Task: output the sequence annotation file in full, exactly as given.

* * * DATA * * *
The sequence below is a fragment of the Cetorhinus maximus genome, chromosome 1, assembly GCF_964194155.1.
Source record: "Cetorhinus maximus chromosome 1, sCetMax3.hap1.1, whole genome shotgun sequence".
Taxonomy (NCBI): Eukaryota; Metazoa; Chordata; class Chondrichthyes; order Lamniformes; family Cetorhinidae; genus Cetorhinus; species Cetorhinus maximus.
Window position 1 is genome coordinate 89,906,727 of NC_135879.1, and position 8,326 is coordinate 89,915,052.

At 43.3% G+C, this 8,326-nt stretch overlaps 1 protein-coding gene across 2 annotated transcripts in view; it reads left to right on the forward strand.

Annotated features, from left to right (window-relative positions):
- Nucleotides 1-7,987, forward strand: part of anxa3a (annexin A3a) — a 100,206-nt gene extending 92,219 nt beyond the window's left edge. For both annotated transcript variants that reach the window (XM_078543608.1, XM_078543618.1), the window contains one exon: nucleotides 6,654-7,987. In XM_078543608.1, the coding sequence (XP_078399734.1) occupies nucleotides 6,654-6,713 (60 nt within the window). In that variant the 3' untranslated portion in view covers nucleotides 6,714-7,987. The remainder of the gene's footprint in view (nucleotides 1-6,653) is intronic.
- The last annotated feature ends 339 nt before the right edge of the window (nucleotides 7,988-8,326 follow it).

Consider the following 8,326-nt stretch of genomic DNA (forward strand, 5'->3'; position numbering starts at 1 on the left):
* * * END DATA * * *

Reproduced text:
The sequence below is a fragment of the Cetorhinus maximus genome, chromosome 1, assembly GCF_964194155.1.
Source record: "Cetorhinus maximus chromosome 1, sCetMax3.hap1.1, whole genome shotgun sequence".
Taxonomy (NCBI): Eukaryota; Metazoa; Chordata; class Chondrichthyes; order Lamniformes; family Cetorhinidae; genus Cetorhinus; species Cetorhinus maximus.
Window position 1 is genome coordinate 89,906,727 of NC_135879.1, and position 8,326 is coordinate 89,915,052.

At 43.3% G+C, this 8,326-nt stretch overlaps 1 protein-coding gene across 2 annotated transcripts in view; it reads left to right on the forward strand.

Annotated features, from left to right (window-relative positions):
- Nucleotides 1-7,987, forward strand: part of anxa3a (annexin A3a) — a 100,206-nt gene extending 92,219 nt beyond the window's left edge. For both annotated transcript variants that reach the window (XM_078543608.1, XM_078543618.1), the window contains one exon: nucleotides 6,654-7,987. In XM_078543608.1, the coding sequence (XP_078399734.1) occupies nucleotides 6,654-6,713 (60 nt within the window). In that variant the 3' untranslated portion in view covers nucleotides 6,714-7,987. The remainder of the gene's footprint in view (nucleotides 1-6,653) is intronic.
- The last annotated feature ends 339 nt before the right edge of the window (nucleotides 7,988-8,326 follow it).

Consider the following 8,326-nt stretch of genomic DNA (forward strand, 5'->3'; position numbering starts at 1 on the left):